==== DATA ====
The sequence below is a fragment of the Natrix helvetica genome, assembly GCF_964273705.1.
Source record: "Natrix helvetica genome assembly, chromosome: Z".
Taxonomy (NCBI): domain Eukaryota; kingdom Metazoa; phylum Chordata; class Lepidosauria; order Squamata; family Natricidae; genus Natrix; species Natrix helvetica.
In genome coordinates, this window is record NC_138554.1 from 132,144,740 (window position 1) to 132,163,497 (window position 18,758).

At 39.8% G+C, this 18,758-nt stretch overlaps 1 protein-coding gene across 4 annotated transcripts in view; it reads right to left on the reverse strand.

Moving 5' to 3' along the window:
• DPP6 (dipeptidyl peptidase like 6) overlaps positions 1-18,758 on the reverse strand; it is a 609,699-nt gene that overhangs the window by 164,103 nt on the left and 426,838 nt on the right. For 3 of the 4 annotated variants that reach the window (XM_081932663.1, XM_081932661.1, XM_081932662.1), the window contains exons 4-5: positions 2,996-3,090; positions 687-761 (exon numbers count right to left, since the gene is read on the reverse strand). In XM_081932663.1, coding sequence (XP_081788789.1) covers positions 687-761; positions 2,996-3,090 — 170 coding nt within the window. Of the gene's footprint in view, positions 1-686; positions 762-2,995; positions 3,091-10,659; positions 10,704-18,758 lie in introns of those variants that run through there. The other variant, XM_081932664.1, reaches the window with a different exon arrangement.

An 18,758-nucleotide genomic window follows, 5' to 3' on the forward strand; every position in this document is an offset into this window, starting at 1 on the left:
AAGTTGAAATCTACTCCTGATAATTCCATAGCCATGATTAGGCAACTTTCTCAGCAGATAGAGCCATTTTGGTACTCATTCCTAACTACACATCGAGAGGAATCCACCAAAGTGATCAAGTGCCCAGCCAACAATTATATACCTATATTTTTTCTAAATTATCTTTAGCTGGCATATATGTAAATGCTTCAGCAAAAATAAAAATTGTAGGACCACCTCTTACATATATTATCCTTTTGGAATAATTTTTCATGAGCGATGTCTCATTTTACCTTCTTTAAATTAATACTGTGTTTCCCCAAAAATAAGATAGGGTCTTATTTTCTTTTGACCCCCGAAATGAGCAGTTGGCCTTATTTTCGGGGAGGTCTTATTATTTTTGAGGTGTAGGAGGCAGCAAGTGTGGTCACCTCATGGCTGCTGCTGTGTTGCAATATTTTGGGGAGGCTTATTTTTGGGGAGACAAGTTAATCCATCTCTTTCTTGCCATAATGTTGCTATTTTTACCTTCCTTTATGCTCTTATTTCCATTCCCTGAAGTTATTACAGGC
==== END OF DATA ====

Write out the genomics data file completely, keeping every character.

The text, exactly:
The sequence below is a fragment of the Natrix helvetica genome, assembly GCF_964273705.1.
Source record: "Natrix helvetica genome assembly, chromosome: Z".
Taxonomy (NCBI): domain Eukaryota; kingdom Metazoa; phylum Chordata; class Lepidosauria; order Squamata; family Natricidae; genus Natrix; species Natrix helvetica.
In genome coordinates, this window is record NC_138554.1 from 132,144,740 (window position 1) to 132,163,497 (window position 18,758).

At 39.8% G+C, this 18,758-nt stretch overlaps 1 protein-coding gene across 4 annotated transcripts in view; it reads right to left on the reverse strand.

Moving 5' to 3' along the window:
• DPP6 (dipeptidyl peptidase like 6) overlaps positions 1-18,758 on the reverse strand; it is a 609,699-nt gene that overhangs the window by 164,103 nt on the left and 426,838 nt on the right. For 3 of the 4 annotated variants that reach the window (XM_081932663.1, XM_081932661.1, XM_081932662.1), the window contains exons 4-5: positions 2,996-3,090; positions 687-761 (exon numbers count right to left, since the gene is read on the reverse strand). In XM_081932663.1, coding sequence (XP_081788789.1) covers positions 687-761; positions 2,996-3,090 — 170 coding nt within the window. Of the gene's footprint in view, positions 1-686; positions 762-2,995; positions 3,091-10,659; positions 10,704-18,758 lie in introns of those variants that run through there. The other variant, XM_081932664.1, reaches the window with a different exon arrangement.

An 18,758-nucleotide genomic window follows, 5' to 3' on the forward strand; every position in this document is an offset into this window, starting at 1 on the left:
AAGTTGAAATCTACTCCTGATAATTCCATAGCCATGATTAGGCAACTTTCTCAGCAGATAGAGCCATTTTGGTACTCATTCCTAACTACACATCGAGAGGAATCCACCAAAGTGATCAAGTGCCCAGCCAACAATTATATACCTATATTTTTTCTAAATTATCTTTAGCTGGCATATATGTAAATGCTTCAGCAAAAATAAAAATTGTAGGACCACCTCTTACATATATTATCCTTTTGGAATAATTTTTCATGAGCGATGTCTCATTTTACCTTCTTTAAATTAATACTGTGTTTCCCCAAAAATAAGATAGGGTCTTATTTTCTTTTGACCCCCGAAATGAGCAGTTGGCCTTATTTTCGGGGAGGTCTTATTATTTTTGAGGTGTAGGAGGCAGCAAGTGTGGTCACCTCATGGCTGCTGCTGTGTTGCAATATTTTGGGGAGGCTTATTTTTGGGGAGACAAGTTAATCCATCTCTTTCTTGCCATAATGTTGCTATTTTTACCTTCCTTTATGCTCTTATTTCCATTCCCTGAAGTTATTACAGGC